Last week, a classmate namedropped Eve Kosofsky Sedgwick in class discussion and I had a bit of a fangirl moment. I’m not going to lie – Sedgwick’s article on paranoid vs reparative reading was a big influence on one of my term papers last year and continued to influence me while developing my major research paper for my masters, as it forced me to rethink how we approach texts. Texts and contexts, really; the “paranoid position” that Sedgwick articulates (building on terminology/theory from Melanie Klein to name it as a “position”) is one with which I am pretty intimately familiar both as an academic and in my own life.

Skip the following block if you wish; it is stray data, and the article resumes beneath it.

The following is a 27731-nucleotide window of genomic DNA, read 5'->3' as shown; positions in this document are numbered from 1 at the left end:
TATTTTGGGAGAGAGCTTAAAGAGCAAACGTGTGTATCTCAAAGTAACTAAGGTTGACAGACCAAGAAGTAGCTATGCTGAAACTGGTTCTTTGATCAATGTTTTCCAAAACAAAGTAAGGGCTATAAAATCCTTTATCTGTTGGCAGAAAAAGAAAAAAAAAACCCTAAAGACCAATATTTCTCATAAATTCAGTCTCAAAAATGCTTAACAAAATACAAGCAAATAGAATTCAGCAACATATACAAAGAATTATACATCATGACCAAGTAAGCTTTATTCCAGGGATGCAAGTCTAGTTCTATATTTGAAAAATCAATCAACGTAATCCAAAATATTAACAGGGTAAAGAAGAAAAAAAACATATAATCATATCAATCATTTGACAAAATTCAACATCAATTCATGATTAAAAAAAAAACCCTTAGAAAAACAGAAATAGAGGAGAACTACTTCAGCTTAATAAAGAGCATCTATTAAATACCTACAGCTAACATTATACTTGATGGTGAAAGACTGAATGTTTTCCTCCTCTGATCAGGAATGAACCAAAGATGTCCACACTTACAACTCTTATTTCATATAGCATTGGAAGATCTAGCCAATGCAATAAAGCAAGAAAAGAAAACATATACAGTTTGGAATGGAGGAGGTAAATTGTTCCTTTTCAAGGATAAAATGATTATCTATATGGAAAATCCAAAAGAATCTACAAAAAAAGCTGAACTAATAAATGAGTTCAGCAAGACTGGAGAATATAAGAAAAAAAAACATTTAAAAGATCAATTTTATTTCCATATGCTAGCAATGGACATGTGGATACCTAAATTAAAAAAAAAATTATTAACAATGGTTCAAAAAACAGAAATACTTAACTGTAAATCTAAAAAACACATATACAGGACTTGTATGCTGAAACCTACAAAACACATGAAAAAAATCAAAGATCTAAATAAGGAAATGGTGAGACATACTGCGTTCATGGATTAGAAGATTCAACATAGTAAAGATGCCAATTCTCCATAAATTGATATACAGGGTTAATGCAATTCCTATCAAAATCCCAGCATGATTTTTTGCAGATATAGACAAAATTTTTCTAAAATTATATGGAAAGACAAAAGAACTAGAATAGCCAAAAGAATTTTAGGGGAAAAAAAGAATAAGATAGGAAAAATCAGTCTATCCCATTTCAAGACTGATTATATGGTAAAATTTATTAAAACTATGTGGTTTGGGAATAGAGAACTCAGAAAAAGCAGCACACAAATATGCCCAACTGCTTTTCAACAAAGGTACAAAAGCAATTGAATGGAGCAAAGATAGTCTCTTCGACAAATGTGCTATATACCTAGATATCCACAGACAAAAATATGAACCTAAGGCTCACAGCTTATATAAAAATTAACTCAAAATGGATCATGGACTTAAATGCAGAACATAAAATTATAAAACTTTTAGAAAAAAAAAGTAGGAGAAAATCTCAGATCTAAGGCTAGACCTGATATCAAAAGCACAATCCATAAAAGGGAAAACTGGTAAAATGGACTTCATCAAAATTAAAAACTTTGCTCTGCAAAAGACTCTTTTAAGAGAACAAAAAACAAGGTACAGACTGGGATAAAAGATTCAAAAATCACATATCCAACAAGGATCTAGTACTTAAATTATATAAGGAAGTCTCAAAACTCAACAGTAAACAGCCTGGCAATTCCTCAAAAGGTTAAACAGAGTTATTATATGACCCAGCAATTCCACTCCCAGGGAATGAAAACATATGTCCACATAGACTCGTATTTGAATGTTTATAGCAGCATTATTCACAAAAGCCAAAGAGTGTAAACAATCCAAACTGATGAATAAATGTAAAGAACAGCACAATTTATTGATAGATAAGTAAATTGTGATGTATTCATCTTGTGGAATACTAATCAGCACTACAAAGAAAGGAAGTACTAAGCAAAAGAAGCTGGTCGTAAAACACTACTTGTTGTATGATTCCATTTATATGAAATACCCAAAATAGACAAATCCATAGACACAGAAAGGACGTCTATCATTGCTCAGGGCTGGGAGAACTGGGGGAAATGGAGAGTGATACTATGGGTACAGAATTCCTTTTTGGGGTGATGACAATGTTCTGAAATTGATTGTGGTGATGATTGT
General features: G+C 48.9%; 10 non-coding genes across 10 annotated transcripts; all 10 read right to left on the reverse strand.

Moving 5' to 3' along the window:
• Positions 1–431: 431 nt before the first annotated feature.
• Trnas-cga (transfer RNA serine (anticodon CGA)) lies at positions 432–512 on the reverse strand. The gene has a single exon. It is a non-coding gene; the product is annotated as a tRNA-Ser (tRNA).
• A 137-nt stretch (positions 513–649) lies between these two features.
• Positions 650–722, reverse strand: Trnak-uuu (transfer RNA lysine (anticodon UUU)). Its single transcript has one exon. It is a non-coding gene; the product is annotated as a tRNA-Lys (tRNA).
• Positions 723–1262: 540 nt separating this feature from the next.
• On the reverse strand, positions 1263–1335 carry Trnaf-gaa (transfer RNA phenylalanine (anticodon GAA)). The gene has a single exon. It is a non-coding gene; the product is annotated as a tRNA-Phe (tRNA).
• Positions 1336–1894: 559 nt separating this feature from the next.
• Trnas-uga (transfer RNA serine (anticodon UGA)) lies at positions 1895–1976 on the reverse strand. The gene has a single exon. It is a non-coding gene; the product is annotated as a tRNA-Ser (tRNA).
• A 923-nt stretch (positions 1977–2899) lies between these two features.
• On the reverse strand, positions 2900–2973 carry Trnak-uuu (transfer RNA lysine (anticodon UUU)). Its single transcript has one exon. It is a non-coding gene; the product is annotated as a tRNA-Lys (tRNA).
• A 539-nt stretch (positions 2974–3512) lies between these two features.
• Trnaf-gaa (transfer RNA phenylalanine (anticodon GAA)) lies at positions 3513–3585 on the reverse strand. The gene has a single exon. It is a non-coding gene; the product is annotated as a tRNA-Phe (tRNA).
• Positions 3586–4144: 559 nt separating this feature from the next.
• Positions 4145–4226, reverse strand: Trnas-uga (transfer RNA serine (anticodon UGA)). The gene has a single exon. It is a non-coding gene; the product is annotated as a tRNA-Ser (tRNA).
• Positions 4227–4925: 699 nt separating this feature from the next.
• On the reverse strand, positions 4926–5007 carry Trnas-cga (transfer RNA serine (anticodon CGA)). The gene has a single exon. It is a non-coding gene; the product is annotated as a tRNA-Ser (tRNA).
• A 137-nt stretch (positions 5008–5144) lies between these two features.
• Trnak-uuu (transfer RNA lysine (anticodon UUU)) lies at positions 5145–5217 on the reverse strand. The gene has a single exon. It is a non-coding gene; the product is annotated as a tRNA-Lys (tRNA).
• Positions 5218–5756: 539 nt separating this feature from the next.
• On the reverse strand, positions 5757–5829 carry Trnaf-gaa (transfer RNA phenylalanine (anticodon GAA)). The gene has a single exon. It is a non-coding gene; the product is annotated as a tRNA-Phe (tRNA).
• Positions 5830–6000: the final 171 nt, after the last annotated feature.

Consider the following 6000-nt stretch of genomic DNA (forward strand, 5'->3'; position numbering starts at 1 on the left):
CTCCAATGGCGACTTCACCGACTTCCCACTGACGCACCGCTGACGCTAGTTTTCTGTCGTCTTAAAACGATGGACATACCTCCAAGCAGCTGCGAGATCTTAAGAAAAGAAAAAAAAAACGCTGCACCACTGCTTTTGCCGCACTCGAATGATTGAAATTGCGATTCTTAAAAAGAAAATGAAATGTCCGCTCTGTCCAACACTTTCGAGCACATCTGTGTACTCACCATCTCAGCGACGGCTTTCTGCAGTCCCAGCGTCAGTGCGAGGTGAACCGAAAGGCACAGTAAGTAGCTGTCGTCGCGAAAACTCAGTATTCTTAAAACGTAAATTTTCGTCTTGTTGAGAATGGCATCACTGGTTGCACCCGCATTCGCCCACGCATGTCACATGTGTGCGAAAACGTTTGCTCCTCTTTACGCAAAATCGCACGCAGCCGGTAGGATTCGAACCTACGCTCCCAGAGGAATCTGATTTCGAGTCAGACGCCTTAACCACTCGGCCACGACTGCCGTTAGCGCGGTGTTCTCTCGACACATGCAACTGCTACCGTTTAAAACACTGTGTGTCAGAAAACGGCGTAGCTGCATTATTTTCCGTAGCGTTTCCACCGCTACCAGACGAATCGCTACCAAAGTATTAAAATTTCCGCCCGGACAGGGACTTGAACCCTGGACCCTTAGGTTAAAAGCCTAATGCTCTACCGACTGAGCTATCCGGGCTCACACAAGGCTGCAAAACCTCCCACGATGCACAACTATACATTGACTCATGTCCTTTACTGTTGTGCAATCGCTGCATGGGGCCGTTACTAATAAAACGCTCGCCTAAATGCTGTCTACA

However I think the label is slightly misleading: paranoia to me suggests fear and anxiety, and while I agree that those affects may be underlying factors contributing ultimately to the subject’s orientation towards the world around them, the “paranoid position” most often surfaces as critique. It is important to clarify that by critique I do not mean critical thinking in general, but a judgmental practice of approaching a text solely via its perceived faults. This negative approach, taught to most students in the humanities as the way to approach theoretical or literary readings, is very noticeably present in quite a few of the digital humanities texts we’ve been reading over the past while. I’m finding it useful to draw a few connections between praxis in affect theory and in digital humanities, so please bear with me throughout this post: it is not proposing any One True Way of thinking, but rather exists as an attempt to locate possibilities.